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Juneteenth

June 19th, 2020, 8:47am by Sam Wang


The Civil War ended in April 1865, but news back then traveled slowly. On June 19, 1865, a Union general in Texas made a public declaration, which grew into the Juneteenth celebration and commemoration, observed by Black Americans starting in the 1880s. Today, Juneteenth is observed in some manner in 49 out of 50 states. As of this year, it’s a Princeton University holiday.

It’s been a tough road since the first Juneteenth. Southern whites continued the Civil War past 1865 in the form of local rebellions. They were able to turn back civil rights and voting rights for a century (and longer). Reconstruction, the Gilded Age, and the Jim Crow era are fascinating – I encourage you to read about the period. The best sources are Eric Foner’s Reconstruction: America’s Unfinished Revolution and W.E.B. DuBois’s Black Reconstruction. For a deep dive, I recommend Richard White’s The Republic For Which It Stands.

From a political standpoint, I think we are in a second Gilded Age (here are two podcasts I did on the subject). The comparisons are only getting more intense – but I think in a good way. The Gilded Age was followed by the Progressive Era. People are more engaged than ever, on race and on other issues. I am optimistic about the next few years.

Right now, there’s a lot to do in order to get there. Here at PEC, we will be rolling out resources to help you exert maximum influence, via this year’s campaign, on what the political and civil rights landscape will look like in 2021 and beyond.

Happy Juneteenth.

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It’s alive!

June 19th, 2020, 6:46am by Sam Wang




Detailed explanation to come. Basically, it’s the same as the 2016 calculation – a simple snapshot of polls to give a sharp picture of where the race is on any single day, to allow optimization of resource allocation.

The November prediction (red zone, one-sigma; yellow zone, two-sigma or 95% confidence band) comes from estimating the likely amount of drift between now and Election Day. The major change is putting a higher floor on the minimum level of uncertainty in the home stretch. Increasing the floor (to 2 percentage points) prevents overconfidence in the home stretch, while retaining the sharp time resolution that we get from day to day from now until then.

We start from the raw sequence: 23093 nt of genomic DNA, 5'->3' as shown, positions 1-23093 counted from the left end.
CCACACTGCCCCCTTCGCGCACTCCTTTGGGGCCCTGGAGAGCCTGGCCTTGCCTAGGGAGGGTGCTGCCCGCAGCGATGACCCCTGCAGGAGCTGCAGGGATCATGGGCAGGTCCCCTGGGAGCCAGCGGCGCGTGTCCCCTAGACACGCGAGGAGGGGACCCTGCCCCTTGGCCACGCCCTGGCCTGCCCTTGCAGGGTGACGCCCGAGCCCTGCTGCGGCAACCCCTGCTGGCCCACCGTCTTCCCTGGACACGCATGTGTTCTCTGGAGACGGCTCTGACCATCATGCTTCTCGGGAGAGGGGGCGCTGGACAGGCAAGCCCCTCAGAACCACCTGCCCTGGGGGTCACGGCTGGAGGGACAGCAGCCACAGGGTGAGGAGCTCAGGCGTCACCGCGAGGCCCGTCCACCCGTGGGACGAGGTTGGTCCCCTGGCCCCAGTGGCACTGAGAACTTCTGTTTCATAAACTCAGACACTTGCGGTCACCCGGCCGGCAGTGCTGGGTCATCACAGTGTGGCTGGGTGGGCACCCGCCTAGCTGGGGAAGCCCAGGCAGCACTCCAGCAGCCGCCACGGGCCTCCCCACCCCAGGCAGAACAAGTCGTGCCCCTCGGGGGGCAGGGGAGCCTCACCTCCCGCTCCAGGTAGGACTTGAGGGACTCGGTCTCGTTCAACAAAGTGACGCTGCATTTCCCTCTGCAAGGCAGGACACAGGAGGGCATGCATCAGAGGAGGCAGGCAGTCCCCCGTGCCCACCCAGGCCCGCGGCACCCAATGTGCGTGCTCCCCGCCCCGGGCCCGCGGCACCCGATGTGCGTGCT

Most of the details are here. and in an older article. More explanation to come.

Contributors to this feature: Lucas Manning, Ben Deverett. The code is at https://github.com/Princeton-Election-Consortium/data-backend. Outputs: tables and charts.

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At Labyrinth Books tonight with Dave Daley on Unrigged, his new book on democracy reform

June 18th, 2020, 8:33am by Sam Wang


Tonight at 6:00pm Eastern, I’m looking forward to this conversation with Dave Daley. His new book Unrigged: How Americans Are Battling Back To Save Democracy talks about all the ways that reform is breaking out across the nation.

His previous book, Ratf***ed, detailed how partisan gerrymandering was committed in 2010. In Unrigged, he’s broadened his scope to include ranked-choice voting, restoration of ex-felon voting rights, redistricting reform, and more.

This is an event in the Fixing Bugs in Democracy series, co-sponsored by the Princeton Gerrymandering Project. Register for the Crowdcast and tune in! I’ll post the recording later.

Also, support Labyrinth Books – buy the book from them! You can get free delivery or curbside pickup, and a 10% discount. Write to orders.labyrinth at gmail dot com or call 609-497-1600 and dial #1 during business hours (11am-4pm most days).

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Election tracking 2020, Part 2: The U.S. Senate

June 17th, 2020, 8:42pm by Sam Wang


Close watchers of politics sense that conditions are turning against Senate Republicans. Exactly when this began has been hard to tell by looking at individual polls. But a statistical aggregate clarifies the answer: the middle of April, at the same time as President Trump’s increasingly wild coronavirus-19 press conferences.
The core calculation is to determine the probability distribution of seat outcomes that results from all 2^22 = 4.2 million possible combinations. The way this is calculated makes it quick and easy to estimate where donations will have the largest impact on Senate control. Use the ActBlue link (for Democrats) in the sidebar, or the WinRed link (Republicans), to give in an optimal way, based on these calculations.

Here’s how the calculation is done. [Read more →]